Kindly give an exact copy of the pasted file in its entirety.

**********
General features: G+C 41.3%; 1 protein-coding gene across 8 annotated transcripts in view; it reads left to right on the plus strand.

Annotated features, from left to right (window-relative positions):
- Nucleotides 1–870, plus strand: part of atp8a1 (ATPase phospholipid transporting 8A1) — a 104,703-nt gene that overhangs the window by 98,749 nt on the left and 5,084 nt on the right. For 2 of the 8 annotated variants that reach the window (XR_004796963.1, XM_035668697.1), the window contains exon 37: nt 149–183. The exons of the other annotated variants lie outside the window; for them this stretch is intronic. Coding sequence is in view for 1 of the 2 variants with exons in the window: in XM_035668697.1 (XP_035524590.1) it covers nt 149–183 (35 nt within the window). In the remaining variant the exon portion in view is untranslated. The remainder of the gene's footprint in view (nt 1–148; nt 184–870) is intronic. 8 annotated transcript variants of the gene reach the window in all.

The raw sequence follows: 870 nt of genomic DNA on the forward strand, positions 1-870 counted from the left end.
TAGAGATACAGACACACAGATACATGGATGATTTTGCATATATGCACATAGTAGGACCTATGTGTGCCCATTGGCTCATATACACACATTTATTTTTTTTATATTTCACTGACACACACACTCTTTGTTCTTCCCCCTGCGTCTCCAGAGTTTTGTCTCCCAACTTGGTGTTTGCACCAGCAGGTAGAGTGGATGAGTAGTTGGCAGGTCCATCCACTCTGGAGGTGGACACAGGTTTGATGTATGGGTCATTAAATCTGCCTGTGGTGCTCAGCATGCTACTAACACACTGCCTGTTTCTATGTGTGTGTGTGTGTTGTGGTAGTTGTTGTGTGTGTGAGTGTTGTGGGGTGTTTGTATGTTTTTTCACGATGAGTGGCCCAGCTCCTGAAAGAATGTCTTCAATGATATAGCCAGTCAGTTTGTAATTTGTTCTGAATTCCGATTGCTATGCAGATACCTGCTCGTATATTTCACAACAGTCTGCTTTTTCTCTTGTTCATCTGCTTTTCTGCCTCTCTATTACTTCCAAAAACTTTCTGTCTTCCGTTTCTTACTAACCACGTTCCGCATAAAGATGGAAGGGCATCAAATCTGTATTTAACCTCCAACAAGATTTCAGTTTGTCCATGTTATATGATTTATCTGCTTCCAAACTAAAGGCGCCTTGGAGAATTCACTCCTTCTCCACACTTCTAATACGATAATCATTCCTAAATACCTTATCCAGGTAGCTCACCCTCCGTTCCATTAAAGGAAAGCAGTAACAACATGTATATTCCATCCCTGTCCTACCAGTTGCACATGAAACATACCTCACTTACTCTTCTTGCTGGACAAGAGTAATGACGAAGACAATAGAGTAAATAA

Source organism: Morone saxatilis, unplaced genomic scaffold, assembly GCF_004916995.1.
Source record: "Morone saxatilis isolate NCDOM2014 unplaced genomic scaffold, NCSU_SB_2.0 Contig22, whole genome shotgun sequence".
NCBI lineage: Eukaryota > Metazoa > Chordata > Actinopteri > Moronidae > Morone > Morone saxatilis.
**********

General features: G+C 41.3%; 1 protein-coding gene across 8 annotated transcripts in view; it reads left to right on the plus strand.

Annotated features, from left to right (window-relative positions):
- Nucleotides 1–870, plus strand: part of atp8a1 (ATPase phospholipid transporting 8A1) — a 104,703-nt gene that overhangs the window by 98,749 nt on the left and 5,084 nt on the right. For 2 of the 8 annotated variants that reach the window (XR_004796963.1, XM_035668697.1), the window contains exon 37: nt 149–183. The exons of the other annotated variants lie outside the window; for them this stretch is intronic. Coding sequence is in view for 1 of the 2 variants with exons in the window: in XM_035668697.1 (XP_035524590.1) it covers nt 149–183 (35 nt within the window). In the remaining variant the exon portion in view is untranslated. The remainder of the gene's footprint in view (nt 1–148; nt 184–870) is intronic. 8 annotated transcript variants of the gene reach the window in all.

The raw sequence follows: 870 nt of genomic DNA on the forward strand, positions 1-870 counted from the left end.
TAGAGATACAGACACACAGATACATGGATGATTTTGCATATATGCACATAGTAGGACCTATGTGTGCCCATTGGCTCATATACACACATTTATTTTTTTTATATTTCACTGACACACACACTCTTTGTTCTTCCCCCTGCGTCTCCAGAGTTTTGTCTCCCAACTTGGTGTTTGCACCAGCAGGTAGAGTGGATGAGTAGTTGGCAGGTCCATCCACTCTGGAGGTGGACACAGGTTTGATGTATGGGTCATTAAATCTGCCTGTGGTGCTCAGCATGCTACTAACACACTGCCTGTTTCTATGTGTGTGTGTGTGTTGTGGTAGTTGTTGTGTGTGTGAGTGTTGTGGGGTGTTTGTATGTTTTTTCACGATGAGTGGCCCAGCTCCTGAAAGAATGTCTTCAATGATATAGCCAGTCAGTTTGTAATTTGTTCTGAATTCCGATTGCTATGCAGATACCTGCTCGTATATTTCACAACAGTCTGCTTTTTCTCTTGTTCATCTGCTTTTCTGCCTCTCTATTACTTCCAAAAACTTTCTGTCTTCCGTTTCTTACTAACCACGTTCCGCATAAAGATGGAAGGGCATCAAATCTGTATTTAACCTCCAACAAGATTTCAGTTTGTCCATGTTATATGATTTATCTGCTTCCAAACTAAAGGCGCCTTGGAGAATTCACTCCTTCTCCACACTTCTAATACGATAATCATTCCTAAATACCTTATCCAGGTAGCTCACCCTCCGTTCCATTAAAGGAAAGCAGTAACAACATGTATATTCCATCCCTGTCCTACCAGTTGCACATGAAACATACCTCACTTACTCTTCTTGCTGGACAAGAGTAATGACGAAGACAATAGAGTAAATAA

Source organism: Morone saxatilis, unplaced genomic scaffold, assembly GCF_004916995.1.
Source record: "Morone saxatilis isolate NCDOM2014 unplaced genomic scaffold, NCSU_SB_2.0 Contig22, whole genome shotgun sequence".
NCBI lineage: Eukaryota > Metazoa > Chordata > Actinopteri > Moronidae > Morone > Morone saxatilis.